JavaLanguage was designed as a portable programming language. The portability was supported by having the compiler produce bytecodes for a hypothetical architecture rather than real computer instructions. These bytecodes are interpreted by a piece of software called the Java Virtual Machine, JVM or (as here) the Java VM.
It's called a VirtualMachine because although it is a program which interprets bytecodes, it performs very much the same way that a real machine [computer] interprets its binary instruction set.
Implementing the JVM on a new computer suffices to move Java to that architecture, because of the availability of existing Java -> JVM bytecode compilers.
Erm... what about native code? The native code used by some of Java's standard libs are not given freely, hence a JVM would not suffice.
I find it interesting that there is still not a (complete) implementation of a JavaVirtualMachine in the JavaLanguage. Besides the theoretical side of such a thing, it would give an easy way to run multiple java applications in a single virtual machine, taking a different approach from the Echidna project. Any thoughts into why this has not been done? -- AdamBerger
Since Java is TuringComplete, obviously it would be possible in some sense. But Java is not a SystemProgramming language, and does not pretend to be. It is unsuitable for implementing industrial strength compilers, interpreters, operating systems, device drivers, etc.
Would you really want e.g. pointers added to Java? Didn't think so.
A JVM written in Java would, however, have pedagogical value. I would think someone would do it eventually.
Perhaps it might be more tractable to implement a "function evaluator" in Java, as opposed to a full implementation. Such a function would depend on the underlying runtime (VM or native) for things such as garbage collection and the like.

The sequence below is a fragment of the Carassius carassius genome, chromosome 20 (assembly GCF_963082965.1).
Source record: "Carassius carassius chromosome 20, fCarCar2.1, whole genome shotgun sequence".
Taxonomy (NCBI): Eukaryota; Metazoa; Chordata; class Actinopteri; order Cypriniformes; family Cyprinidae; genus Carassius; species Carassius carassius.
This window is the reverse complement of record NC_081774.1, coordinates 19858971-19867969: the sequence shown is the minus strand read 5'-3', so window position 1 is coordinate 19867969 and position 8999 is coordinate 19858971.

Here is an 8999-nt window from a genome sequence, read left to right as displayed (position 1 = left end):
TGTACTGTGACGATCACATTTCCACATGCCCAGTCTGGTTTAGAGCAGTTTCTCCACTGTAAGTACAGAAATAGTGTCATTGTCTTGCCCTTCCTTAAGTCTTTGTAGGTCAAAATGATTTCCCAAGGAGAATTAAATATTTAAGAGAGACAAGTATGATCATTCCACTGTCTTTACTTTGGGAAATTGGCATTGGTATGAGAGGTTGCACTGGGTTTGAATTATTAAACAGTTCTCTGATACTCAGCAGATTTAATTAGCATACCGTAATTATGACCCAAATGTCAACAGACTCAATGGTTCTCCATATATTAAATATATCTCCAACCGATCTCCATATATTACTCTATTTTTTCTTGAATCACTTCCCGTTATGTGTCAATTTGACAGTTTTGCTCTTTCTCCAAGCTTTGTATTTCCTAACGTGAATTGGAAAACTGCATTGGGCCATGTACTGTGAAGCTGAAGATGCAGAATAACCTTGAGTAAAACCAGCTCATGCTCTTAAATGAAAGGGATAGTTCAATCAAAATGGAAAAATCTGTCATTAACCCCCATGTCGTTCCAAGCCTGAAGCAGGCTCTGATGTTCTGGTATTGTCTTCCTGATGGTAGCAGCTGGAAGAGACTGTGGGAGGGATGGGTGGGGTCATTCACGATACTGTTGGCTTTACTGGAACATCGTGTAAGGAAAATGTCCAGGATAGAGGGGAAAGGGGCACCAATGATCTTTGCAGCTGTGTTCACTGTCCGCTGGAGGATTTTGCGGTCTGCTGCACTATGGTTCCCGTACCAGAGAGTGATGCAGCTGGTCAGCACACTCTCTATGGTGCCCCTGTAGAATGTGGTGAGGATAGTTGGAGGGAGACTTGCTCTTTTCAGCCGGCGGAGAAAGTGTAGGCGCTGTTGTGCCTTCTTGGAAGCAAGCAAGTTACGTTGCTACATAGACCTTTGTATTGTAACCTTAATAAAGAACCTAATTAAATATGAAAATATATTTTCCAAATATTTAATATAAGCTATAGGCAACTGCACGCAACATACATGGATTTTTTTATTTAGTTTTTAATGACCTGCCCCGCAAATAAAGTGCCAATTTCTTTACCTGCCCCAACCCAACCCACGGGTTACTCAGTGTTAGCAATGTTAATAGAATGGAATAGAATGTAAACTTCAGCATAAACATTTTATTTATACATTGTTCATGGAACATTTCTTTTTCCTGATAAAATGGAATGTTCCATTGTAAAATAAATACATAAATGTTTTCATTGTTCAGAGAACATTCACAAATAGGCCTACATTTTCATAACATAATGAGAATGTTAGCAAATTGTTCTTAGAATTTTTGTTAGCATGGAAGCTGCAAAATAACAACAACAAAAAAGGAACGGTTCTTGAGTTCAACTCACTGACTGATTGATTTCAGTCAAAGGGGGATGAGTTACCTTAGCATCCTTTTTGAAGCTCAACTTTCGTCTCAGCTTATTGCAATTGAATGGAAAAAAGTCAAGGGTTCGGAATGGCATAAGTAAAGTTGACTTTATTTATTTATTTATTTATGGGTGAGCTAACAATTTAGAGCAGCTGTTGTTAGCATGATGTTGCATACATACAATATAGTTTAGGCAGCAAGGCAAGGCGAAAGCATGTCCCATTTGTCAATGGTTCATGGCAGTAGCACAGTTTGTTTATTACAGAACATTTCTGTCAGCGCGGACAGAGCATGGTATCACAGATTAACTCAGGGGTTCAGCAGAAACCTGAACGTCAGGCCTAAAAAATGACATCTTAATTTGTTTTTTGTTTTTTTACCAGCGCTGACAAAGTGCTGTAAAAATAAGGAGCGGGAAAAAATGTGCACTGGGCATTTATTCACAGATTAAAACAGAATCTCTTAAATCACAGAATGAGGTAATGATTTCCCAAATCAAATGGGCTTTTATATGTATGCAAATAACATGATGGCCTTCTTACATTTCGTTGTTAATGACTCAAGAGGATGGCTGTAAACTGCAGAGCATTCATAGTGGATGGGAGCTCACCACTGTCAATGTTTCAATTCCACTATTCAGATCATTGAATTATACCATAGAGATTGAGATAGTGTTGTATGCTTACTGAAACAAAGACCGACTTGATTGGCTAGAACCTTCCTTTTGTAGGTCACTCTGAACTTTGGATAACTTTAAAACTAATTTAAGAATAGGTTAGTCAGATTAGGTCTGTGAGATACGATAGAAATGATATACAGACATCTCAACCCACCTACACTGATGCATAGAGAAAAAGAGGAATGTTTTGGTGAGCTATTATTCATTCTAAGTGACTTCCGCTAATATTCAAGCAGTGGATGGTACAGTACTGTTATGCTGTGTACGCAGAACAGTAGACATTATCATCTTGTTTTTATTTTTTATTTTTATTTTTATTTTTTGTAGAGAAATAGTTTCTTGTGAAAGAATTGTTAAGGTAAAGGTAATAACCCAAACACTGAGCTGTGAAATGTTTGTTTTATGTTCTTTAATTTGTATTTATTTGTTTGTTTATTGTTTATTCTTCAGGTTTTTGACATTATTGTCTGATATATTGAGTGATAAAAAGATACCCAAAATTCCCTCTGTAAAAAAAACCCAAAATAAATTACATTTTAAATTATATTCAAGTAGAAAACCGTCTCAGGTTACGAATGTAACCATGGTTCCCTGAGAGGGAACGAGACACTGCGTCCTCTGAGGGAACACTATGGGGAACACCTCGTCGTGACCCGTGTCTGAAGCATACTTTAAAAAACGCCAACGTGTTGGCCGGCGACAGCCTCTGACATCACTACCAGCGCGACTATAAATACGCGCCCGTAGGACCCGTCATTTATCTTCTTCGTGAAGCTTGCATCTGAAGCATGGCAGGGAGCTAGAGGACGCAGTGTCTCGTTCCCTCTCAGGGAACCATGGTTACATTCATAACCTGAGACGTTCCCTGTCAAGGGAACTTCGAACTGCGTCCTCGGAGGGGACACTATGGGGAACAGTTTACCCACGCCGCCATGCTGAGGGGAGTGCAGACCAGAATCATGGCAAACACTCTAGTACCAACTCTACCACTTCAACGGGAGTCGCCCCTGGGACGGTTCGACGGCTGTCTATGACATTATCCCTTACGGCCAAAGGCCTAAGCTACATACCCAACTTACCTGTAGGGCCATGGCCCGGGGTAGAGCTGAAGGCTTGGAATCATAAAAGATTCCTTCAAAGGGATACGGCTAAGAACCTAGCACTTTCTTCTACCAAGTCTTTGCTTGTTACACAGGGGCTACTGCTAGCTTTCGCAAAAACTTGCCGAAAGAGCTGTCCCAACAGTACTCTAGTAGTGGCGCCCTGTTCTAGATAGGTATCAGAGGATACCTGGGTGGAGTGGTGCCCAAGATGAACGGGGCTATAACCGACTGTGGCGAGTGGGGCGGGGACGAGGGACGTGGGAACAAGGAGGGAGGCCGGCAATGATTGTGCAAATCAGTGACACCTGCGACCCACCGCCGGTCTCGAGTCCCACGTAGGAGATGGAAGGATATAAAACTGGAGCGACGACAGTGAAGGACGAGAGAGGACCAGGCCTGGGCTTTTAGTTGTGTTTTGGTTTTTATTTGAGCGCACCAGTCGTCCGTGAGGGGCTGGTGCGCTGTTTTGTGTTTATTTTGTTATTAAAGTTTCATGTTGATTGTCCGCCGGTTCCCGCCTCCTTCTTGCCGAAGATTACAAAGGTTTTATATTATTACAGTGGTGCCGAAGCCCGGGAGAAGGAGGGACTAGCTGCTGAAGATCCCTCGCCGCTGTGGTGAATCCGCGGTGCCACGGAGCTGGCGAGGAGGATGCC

Not sure it would be useful... but that doesn't stop folks
Implementing the JVM on a new computer suffices to move Java to that architecture??
Implementing a JVM on a new computer does not suffice. Sun has crippled Java by refusing to release the technology, instead insisting on continuing to bolt on large ungainly API layers heavily reliant on native code bases and copyrighted to perpetuate its control on a technology that offered so much in its original incarnation. -- SimonArmstrong
I need Sun JRE on my WindowsXp to run some of the free tools from SourceForge. On the other hand I know there are other websites that rely on MicroSoft Jview specific features. How can both versions of Java runtime be set active on the machine, and let the tools/websites choose what it needs?
Thanks for help -- DavidLiu
I've yet to see a really critical Java program that relies on the MS Java VM. That aside, since a certain lawsuit MS lost, its virtual machine is discontinued, discouraged, and generally evil. My personal solution to that problem would be either not using said programs at all, or bugging the website owners to redo the programs for Sun's VM. I don't think there's an easy way to use the two versions side-by-side. Windows determines the default way to open a document by the file extension, which is the same for any java program, be it distributed as classes, or as JARs. For .jar files, you could possibly rename them to something like .msjar, and have them opened with the MS VM, but that's as far as you can get.
If other programs invoke Java components, I'd bet they just execute java.exe, which is searched in the PATH environment variable paths, and as for applets, they are ran by the browser and the Java plugin installed in it - the website has little to say in the process, and for the browser, an applet is an applet is an applet - since the two VM implementations were supposed to be compatible and interchangeable, I don't think it's possible to disambiguate which one an applet was supposed to run in from the HTML.